Try it and see. Some of these people are smart and amazing. You might be surprised.

(As a straight male professor, it agonized me when young intelligent women would come to my survey on critical theory and proudly announce during our feminist section that "I am not a feminist." I am grateful to have had the opportunity to change some of these young persons' minds.)

Comment: Re:Federally funded roads (Score 1) 182

by MisterSquid (#46549071) Attached to: Level 3 Wants To Make Peering a Net Neutrality Issue

Let me take a shot at incorporating this detail: The buyer is paying the post office's parent company for construction and maintenance of post roads.

Come on. Are you even trying to make a coherent argument?

In the case of the Internet, paying for the "construction and maintenance" of infrastructure is the same thing as paying to have the bits go back and forth across the networks that make up the Internet.

Or are you seriously saying telecomms are charging to "move" ones and zeroes separately from the infrastructure and energy through which those ones and zeroes "move"?

Comment: Re:Shades of WinAmp 3 ? (Score 5, Insightful) 199

by MisterSquid (#46516617) Attached to: A Call For Rollbacks To Previous Versions of Software

I really don't like when companies turn my app from a standalone product to one requiring a subscription to access new features. BranchFire did it with "PDF Annotate" and Abvio has done it with "Cyclemeter".

Part of the reason I purchased "PDF Annotate" and "Cyclemeter" ($25 and $5, respectively) is they didn't phone home or require a subscription that was looking for an excuse to go belly up.

My guess is once new user growth slows, the companies consider monetizing their current user base (aka "seeking rent"). So, in the next upgrade they introduce subscription services.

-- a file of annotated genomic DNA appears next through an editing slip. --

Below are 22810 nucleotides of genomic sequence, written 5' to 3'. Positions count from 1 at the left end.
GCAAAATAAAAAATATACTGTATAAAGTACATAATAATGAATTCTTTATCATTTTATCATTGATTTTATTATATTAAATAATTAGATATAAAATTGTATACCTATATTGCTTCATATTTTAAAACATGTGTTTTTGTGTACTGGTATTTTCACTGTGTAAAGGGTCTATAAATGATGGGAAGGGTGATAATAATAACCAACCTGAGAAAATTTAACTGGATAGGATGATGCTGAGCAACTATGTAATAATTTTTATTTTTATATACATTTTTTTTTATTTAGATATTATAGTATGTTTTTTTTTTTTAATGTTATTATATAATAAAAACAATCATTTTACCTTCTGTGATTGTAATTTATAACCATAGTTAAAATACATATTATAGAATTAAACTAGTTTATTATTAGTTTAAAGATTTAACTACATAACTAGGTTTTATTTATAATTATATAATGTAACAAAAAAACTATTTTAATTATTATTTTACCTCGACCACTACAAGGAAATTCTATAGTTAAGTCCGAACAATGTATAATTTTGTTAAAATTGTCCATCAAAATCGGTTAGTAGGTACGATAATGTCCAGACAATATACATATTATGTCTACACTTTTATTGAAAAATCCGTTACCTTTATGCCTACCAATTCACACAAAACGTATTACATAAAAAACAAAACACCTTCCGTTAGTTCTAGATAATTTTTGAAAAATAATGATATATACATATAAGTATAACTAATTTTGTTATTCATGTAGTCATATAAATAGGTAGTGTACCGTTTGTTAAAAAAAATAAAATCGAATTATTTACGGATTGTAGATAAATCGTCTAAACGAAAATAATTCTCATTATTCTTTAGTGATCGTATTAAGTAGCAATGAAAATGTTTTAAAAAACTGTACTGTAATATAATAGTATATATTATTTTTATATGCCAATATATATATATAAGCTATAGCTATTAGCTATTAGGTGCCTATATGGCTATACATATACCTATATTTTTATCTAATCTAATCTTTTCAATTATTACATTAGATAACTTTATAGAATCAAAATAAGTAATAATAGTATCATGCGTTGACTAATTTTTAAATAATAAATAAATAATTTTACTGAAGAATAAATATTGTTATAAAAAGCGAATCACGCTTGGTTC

I'm sorry, but I'm not interested. At all.

Users should have the ability to roll back any upgrade, including OS upgrades.

Comment: Re:Why? (Score 5, Informative) 390

by MisterSquid (#46419451) Attached to: Bitcoin Inventor Satoshi Nakamoto Outed By Newsweek

This is why if you ever do anything in your life that people might want to know about, never EVER answer a request for an interview with anything that could even be used to find a bit of truth. "Off the record" means "this will get into the headline" and everything you say can and will be used against you to get pageviews. The two best responses to a request for an interview are to file a restraining order and if that doesn't work, spend a couple bitcoins on an assassin.

Your advice is a good one for subjects of a possible exposé or smear campaign, however, out of hand dismissing journalists as people without integrity is not in the best interests of an informed public and (probably) in many cases unwarranted.

When I was a university professor, the Chronicle of Higher Education asked for an interview about what it's like to be single and a new faculty (ha!). I agreed to an interview and, on several occasions, said that I wanted to say a few things "off the record" about the behavior of colleagues and the spouses of colleagues (ahem). Some of what I said off the record was juicy and I told my interviewer those things to contextualize my "on the record" remarks.

The article was published, my female colleague who was written up got a couple of marriage proposals, and everything attributed to me was on the up and up.

I know not all journalists adhere to a code of ethics, but I believe that many do. Clamming up when a story needs to get out may protect you, but one needn't be suspicious form the get go.

Comment: Informative discussion thread (Score 5, Informative) 140

by MisterSquid (#46312937) Attached to: Apple SSL Bug In iOS Also Affects OS X
Over at MetaFilter, there's a pretty informative thread calling out these parts among others.
  • iOS 6 users with iOS 7-capable devices will be given the latest iOS 7.
  • iOS 6 users without iOS 7-capable devices will be given the latest iOS 6
  • Mac OS X users pre-Mavericks (10.9) are OK.
  • Mac OS X Mavericks users should avoid using Safari.
  • You can visit this link to see if your device/browser is affected.

Always think of something new; this helps you forget your last rotten idea. -- Seth Frankel